The Gramophone Choice
Jennifer Larmore (mez) Giulio Cesare Barbara Schlick (sop) Cleopatra Bernarda Fink (mez) Cornelia Marianne Rørholm (mez) Sesto Derek Lee Ragin (counterten) Tolomeo Furio Zanasi (bass) Achilla Olivier Lallouette (bar) Curio Dominique Visse (counterten) Nireno Concerto Köln / René Jacobs
Harmonia Mundi HMC90 1385/7 (4h 3' · DDD · T/t) Buy from Amazon
Handel’s greatest heroic opera sports no fewer than eight principal characters and one of the largest orchestras he ever used. Undoubtedly this, and the singing of Francesca Cuzzoni (Cleopatra) and Senesino (Caesar), helped to launch Giulio Cesareinto the enduring popularity that it enjoys to this day. But it’s primarily the quality of the music, with barely a weak number in four hours of entertainment, that’s made it such a favourite with audiences. Here the period instruments are an immediate advantage in giving extra ‘bite’ to the many moments of high drama without threatening to drown the singers in forte passages.
This performance is a particularly fine one with an excellent cast; Caesar, originally sung by a castrato, is here taken by the young mezzo, Jennifer Larmore. She brings weight and integrity to the role, seemingly untroubled by the demands of the final triumphant aria, ‘Qual torrente’. Occasionally her vibrato becomes intrusive, but that’s a minor quibble in a performance of this stature. Handel could just as well have called his opera ‘Cleopatra’ as she’s the pivotal element in the drama, a role taken here by Barbara Schlick and sung with acuity and imagination. If Cleopatra represents strength in a woman, then Cornelia is surely the tragic figure, at the mercy of events. Her first aria, ‘Priva son’, here taken very slowly, shows Bernarda Fink to be more than equal to the role, admirable in her steady tone and dignity of character. Derek Lee Ragin’s treacherous Ptolemy is also memorable, venom and fire injected into his agile voice.
A first-rate cast is supported by René Jacobs and Concerto Köln on fine form, though the continuo line is sometimes less than ideally clear. The recording is excellent.
Kristina Hammarström (mez) Giulio Cesare Emanuela Galli (sop) Cleopatra Mary-Ellen Nesi (mez) Sesto Irini Karaianni (mez) Cornelia Romina Basso (mez) Tolomeo Tassis Christoyannis (bar) Achilla Petros Magoulas (bass) Curio Nikos Spanatis (counterten) Nireno Orchestra of Patras / George Petrou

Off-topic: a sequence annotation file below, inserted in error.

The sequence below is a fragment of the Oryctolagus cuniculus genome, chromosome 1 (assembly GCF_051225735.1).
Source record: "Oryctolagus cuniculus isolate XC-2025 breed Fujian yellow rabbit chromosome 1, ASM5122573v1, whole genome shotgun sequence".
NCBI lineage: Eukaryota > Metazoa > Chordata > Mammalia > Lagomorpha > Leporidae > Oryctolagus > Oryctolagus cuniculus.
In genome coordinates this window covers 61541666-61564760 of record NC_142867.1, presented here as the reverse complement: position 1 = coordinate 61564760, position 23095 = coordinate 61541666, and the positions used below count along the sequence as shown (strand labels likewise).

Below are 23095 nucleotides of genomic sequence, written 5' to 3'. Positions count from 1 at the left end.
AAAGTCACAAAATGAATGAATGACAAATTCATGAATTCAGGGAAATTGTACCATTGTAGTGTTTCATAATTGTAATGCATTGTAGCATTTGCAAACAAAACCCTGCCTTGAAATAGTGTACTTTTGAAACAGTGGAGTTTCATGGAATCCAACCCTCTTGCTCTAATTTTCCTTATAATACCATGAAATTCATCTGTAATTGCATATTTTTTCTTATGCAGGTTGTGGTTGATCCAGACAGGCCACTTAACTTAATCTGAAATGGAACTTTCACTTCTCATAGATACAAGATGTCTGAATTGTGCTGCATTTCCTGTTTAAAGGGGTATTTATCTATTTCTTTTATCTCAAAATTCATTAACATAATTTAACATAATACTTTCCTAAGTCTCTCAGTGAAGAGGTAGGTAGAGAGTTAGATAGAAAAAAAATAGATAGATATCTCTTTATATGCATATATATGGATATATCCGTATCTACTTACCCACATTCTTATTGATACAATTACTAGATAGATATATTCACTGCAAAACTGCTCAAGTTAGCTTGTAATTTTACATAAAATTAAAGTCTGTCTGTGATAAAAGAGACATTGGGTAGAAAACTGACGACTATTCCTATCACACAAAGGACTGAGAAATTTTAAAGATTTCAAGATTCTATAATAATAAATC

Dabringhaus und Grimm MDG609 1604-2 (3h 52’ · DDD) Buy from Amazon
This new recording of Handel’s complete 1724 text, studio-made but based on a stage production in Thessaloniki, comfortably holds its own with the two fine versions from René Jacobs (see above) and Marc Minkowski (Archiv). George Petrou directs his alert period band with style and sensibility. His tempo choices are occasionally extreme – languorously protracted in Cornelia’s lament ‘Priva son d’ogni conforto’, frenetically driven in Caesar’s ‘Qual torrente’. Several times, especially in the first act, one wanted the extended seccorecitatives to move more fluently. But despite minor quibbles, the performance, animated by a colourful continuo battalion (two harpsichords, plus strumming theorbo), equals Minkowski, and surpasses Jacobs, in theatrical verve.
Giulio Cesare is in essence a celebration of the power of sex, embodied in the infinitely alluring figure of Cleopatra. Barbara Schlick, for Jacobs, was bright and nimble, but distinctly virginal, while Magdalena Kožená, for Minkowski, combined sensuality with a certain regal detachment. Emanuela Galli certainly generates a stronger sexual charge than either. She sings her playful numbers in the first act with knowing, coquettish grace, then finds warmer, more voluptuous colourings for the ravishing ‘Parnassus’ tableau, ‘V’adoro pupille’. After Cleopatra has herself succumbed to the passion she aroused in Caesar, Galli brings a tragic intensity and individuality of nuance to ‘Se pietà’ and ‘Piangerò’. Occasionally, though, her taste in ornamentation seems questionable – more Verdi’s Violetta than Handel’s Cleopatra.
Dubiously extravagant da capo embellishments also mar one or two other arias. Still, with the partial exception of Irini Karaianni’s dignified but rather matt-toned Cornelia (far less affecting than Jacobs’s Bernarda Fink), the singers, all round, compare well with their counterparts on the rival recordings. Swedish mezzo Kristina Hammarström has both the swashbuckling vigour for Caesar’s heroic arias and the intense inwardness for his great soliloquy at Pompey’s tomb. Though inclined to go berserk in da capos, Romina Basso’s androgynous contralto makes a superb Ptolemy: sleazy, insinuating, neurotically unstable, yet without the hint of camp petulance that countertenors in the role seem unable to avoid. She uses her words more vividly than any of the other singers bar Mary-Ellen Nesi, whose Sextus – fiery, headstrong and thrillingly sung – is surely the finest on disc. Sextus’s magnificent ‘vengeance’ aria ‘L’angue offeso’ is a highlight of the whole performance. The incisive-toned Tassis Christoyannis makes a high-testosterone, impulsive Achilla.